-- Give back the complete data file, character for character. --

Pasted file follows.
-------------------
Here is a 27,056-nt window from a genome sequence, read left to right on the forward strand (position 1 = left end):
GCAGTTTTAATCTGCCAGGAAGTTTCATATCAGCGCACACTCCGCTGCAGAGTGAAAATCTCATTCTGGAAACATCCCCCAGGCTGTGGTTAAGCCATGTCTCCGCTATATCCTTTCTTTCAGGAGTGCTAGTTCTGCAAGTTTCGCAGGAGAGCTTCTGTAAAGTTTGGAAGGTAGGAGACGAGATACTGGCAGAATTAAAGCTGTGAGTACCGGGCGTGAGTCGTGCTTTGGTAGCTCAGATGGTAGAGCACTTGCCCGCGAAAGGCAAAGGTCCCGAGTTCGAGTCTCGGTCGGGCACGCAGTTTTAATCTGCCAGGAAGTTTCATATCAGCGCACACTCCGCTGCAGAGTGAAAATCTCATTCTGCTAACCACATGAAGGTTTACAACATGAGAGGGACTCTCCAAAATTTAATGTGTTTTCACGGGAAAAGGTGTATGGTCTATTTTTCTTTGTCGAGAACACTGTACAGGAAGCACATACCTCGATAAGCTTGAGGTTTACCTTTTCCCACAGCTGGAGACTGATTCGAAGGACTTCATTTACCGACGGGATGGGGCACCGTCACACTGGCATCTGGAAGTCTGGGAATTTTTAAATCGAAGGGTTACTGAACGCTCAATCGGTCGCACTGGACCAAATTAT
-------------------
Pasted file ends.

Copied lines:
Here is a 27,056-nt window from a genome sequence, read left to right on the forward strand (position 1 = left end):
GCAGTTTTAATCTGCCAGGAAGTTTCATATCAGCGCACACTCCGCTGCAGAGTGAAAATCTCATTCTGGAAACATCCCCCAGGCTGTGGTTAAGCCATGTCTCCGCTATATCCTTTCTTTCAGGAGTGCTAGTTCTGCAAGTTTCGCAGGAGAGCTTCTGTAAAGTTTGGAAGGTAGGAGACGAGATACTGGCAGAATTAAAGCTGTGAGTACCGGGCGTGAGTCGTGCTTTGGTAGCTCAGATGGTAGAGCACTTGCCCGCGAAAGGCAAAGGTCCCGAGTTCGAGTCTCGGTCGGGCACGCAGTTTTAATCTGCCAGGAAGTTTCATATCAGCGCACACTCCGCTGCAGAGTGAAAATCTCATTCTGCTAACCACATGAAGGTTTACAACATGAGAGGGACTCTCCAAAATTTAATGTGTTTTCACGGGAAAAGGTGTATGGTCTATTTTTCTTTGTCGAGAACACTGTACAGGAAGCACATACCTCGATAAGCTTGAGGTTTACCTTTTCCCACAGCTGGAGACTGATTCGAAGGACTTCATTTACCGACGGGATGGGGCACCGTCACACTGGCATCTGGAAGTCTGGGAATTTTTAAATCGAAGGGTTACTGAACGCTCAATCGGTCGCACTGGACCAAATTAT